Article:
In 2011, Berkshire Hathaway (BRK.A) invested $1.7 billion building up a 3.6% stake in Tesco Plc (TSCDY.PK), the world's third-largest retailer, according to Warren Buffett's annual letter to investors earlier this year. In January 2012, after Tesco's first profit warning in nearly 20 years, Berkshire Hathaway took advantage of the share price falls to increase its stake to 5.08%.
Last week, on 3rd October 2012, Tesco announced its second quarter results for its 2013 accounting year which ends in February 2013. It reported its first profit fall in 18 years which resulted in multiple downgrades from analysts and left the share price 17% below the average price of £3.79 paid by Berkshire in 2011 and even below the £3.16 it paid when it added to its stake in January this year.
So, was Buffett wrong to have made such a large investment in Tesco? For a long-term value investor, the answer to that question relies heavily on whether Buffett and investors in general believe that Tesco's profits will continue to stagnate or that management's current strategy will result in a turnaround in the retailer's fortunes.
The following analysis therefore seeks to review the current state of Tesco's business, the on-going impact of management's turnaround strategy and the attractiveness of the current share price based on the medium-term outlook for the business. This leads to the conclusion on whether, or not, Buffett was ultimately right to back Tesco.
Tesco operates in 14 international markets and is ranked 1st or 2nd in nine of those markets. The UK is by far the largest driver of the business, generating 66% of both revenue and profits, and Tesco is by far the dominant player in that market, holding a 30.8% share of the grocery market according to Kantar retail data.
Internationally, Tesco has built a significant and profitable presence in Eastern Europe as well as in Asia. More recently, since 2008, it has expanded in to the US although profitability has proved elusive to date in that market.
Tesco weathered the initial onset of the recession in 2008 well and continued to increase profits in the face of consumer headwinds until the second half of last year. However, when one analyzes the financial results, the share price drop appears overblown.
|Group Figures £ bn||2009||2010||2011||2012||H1 2013|
|Revenues (excl. VAT)||54,327||56,910||60,931||64,539||32,311|
|Op. Profit b/f tax||3,169||3,457||3,917||3,985||1,809|
|Profit After Tax||2,133||2,327||2,655||2,806||1,283|
|Net Profit Margin||5.1%||5.5%||6.0%||5.9%||5.4%|
|Cash Flow from Ops||3,960||4,745||4,239||4,408||1,244|
Margins & Profitability
As can be seen from the above figures, while trading margins have been severely impacted dropping to 4.9% in the first half of 2013, actual profits remain solid at £1.283 billion. On an annualised basis, this remains comparable with results in 2010 when the share price was approximately 40% higher than today's price.
P/E multiple & Market Capitalization/Equity Book Value
The most notable indicator of the overreaction to recent results is the P/E multiple which is 9.9 times annualised first half profits compared to range of 12.3-14.8x between 2008 and 2011. In addition, the market capitalisation/book value has fallen to 1.45x compared to a Wal-Mart (WMT) which trades at over 3.5 times its 2012 equity book value of $71.3 billion.
|Valuation £bn||2009||2010||2011||2012||H1 2013|
|Equity Book Value||12,995||14,596||16,535||17,775||17,433|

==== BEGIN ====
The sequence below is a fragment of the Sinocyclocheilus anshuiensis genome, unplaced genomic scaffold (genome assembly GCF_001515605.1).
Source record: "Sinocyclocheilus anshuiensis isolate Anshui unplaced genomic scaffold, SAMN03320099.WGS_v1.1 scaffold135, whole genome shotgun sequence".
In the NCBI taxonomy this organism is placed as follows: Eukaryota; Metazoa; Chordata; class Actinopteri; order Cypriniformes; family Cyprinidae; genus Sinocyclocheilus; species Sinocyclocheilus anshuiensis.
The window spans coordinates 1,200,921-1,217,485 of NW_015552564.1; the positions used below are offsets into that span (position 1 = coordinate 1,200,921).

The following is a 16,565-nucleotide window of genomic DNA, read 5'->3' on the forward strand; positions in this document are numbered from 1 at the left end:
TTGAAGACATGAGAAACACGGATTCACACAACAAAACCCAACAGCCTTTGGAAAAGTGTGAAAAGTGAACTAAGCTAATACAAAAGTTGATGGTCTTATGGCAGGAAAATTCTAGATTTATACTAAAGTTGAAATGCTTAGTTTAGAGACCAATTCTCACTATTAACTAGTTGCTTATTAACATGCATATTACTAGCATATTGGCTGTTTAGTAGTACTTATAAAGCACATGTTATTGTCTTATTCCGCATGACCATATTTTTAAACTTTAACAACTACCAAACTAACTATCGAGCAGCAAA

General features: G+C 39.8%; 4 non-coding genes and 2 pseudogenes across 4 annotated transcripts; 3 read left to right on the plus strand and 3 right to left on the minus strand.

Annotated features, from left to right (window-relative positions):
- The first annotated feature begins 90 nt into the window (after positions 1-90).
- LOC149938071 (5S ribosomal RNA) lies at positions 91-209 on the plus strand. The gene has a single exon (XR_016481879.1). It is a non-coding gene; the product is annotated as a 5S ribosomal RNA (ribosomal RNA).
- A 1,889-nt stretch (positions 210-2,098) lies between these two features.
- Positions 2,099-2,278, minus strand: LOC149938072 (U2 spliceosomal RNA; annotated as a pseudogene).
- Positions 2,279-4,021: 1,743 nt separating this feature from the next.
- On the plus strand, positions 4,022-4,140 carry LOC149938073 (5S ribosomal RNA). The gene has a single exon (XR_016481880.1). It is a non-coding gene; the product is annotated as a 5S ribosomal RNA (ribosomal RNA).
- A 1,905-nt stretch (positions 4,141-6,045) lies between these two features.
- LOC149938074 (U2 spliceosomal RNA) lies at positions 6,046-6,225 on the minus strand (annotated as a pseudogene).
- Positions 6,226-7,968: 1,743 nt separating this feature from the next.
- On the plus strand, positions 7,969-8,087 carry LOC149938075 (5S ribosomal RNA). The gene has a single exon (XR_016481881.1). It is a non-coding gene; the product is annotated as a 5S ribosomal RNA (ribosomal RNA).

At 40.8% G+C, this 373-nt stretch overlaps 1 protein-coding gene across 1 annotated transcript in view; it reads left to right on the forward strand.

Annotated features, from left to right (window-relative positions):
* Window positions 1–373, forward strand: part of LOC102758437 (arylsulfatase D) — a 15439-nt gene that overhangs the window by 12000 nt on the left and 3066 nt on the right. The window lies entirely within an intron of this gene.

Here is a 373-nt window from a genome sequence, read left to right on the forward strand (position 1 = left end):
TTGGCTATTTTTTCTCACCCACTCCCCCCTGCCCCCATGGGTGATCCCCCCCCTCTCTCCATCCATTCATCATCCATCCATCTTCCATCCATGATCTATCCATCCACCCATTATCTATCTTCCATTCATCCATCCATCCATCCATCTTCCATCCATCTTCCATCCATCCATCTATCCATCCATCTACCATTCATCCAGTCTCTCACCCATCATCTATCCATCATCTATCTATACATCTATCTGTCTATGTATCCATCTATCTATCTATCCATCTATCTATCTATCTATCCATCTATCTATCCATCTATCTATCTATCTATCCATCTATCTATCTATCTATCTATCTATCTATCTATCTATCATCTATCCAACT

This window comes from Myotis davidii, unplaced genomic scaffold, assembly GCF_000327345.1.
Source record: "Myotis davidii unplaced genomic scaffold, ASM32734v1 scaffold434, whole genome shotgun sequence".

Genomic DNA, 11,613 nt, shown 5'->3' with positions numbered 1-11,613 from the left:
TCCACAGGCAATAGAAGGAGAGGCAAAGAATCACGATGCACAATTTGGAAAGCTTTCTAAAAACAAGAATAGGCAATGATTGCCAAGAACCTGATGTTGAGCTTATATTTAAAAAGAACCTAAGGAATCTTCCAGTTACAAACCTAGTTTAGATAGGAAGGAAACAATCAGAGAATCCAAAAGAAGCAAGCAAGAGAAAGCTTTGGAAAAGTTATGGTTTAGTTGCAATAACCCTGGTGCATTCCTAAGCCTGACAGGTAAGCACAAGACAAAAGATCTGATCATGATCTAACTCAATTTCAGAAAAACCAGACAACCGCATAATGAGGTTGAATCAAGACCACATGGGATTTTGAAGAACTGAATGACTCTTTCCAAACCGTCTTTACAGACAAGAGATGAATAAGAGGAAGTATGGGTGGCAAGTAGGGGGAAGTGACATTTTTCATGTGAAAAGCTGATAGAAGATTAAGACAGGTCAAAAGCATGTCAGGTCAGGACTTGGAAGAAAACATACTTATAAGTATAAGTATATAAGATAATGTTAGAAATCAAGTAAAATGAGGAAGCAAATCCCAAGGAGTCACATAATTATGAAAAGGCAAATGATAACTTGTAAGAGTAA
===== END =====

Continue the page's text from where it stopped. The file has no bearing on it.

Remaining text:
|Market Cap/Equity BV||2.02x||2.30x||1.98x||1.43x||1.45x|
|# shares diluted (M)||7,912||7,972||8,061||8,045||8,029|
Management's Turnaround Strategy:
- On-going losses in the US business which has sucked up an estimated £1 billion of capital and lost a further £74 million for the first 6 months of this year.
- regulatory changes abolishing 24 hour trading in South Korea, one of the company's most profitable international operations
- slowing consumer demand in China
- weakening UK market due largely to competition and lack of effective execution of strategy by management.
A key issue has been management's focus on expansion which has been drastically curtailed recently. The US business has been given an ultimatum to get to profitability or risk being shut down, a view that many investors would welcome. Further domestic and international expansion has also been moderated.
The real key however lies in turning around the UK domestic business which is the backbone of the business. It was experiencing like-for-like sales falls in the first quarter 2012 which have now been stabilized with 0.1% l-f-l sales growth in the second quarter. Management are investing £1 billion in capital expenditure to improve the stores as well as hiring additional staff to improve the customer shopping experience. Initial results seem to be validating this strategy.
|UK Figures £bn||2009||2010||2011||2012||H1 2013|
|Revenues (excl. VAT)||38,191||38,558||40,766||42,798||21,407|
As can be seen from the figures, the UK business has suffered from decreased trading margins although management are confident that they have stabilized the fall and with increased focus, the odds are good that margins will improve in the second half of this year.
So, was Buffett wrong to invest in Tesco?
Tesco has a market leading position in the UK, a strong management team, underlying profitability and a credible turn-around strategy. Based on the current financial metrics of price to book value and price to earnings ratio, it appears that Buffett has found himself, once again, a currently unloved and undervalued business.
Over the next six months, I expect the market to realize this and for the share price to revert to its longer time price/earnings ratio of 12.5-14.5 times (WMT is currently 15.8x) which will generated potential upside of 25-45% assuming no growth in earnings. An investor will equally receive a healthy 4.7% dividend yield while they wait.
Disclosure: I am long TSCDY.PK.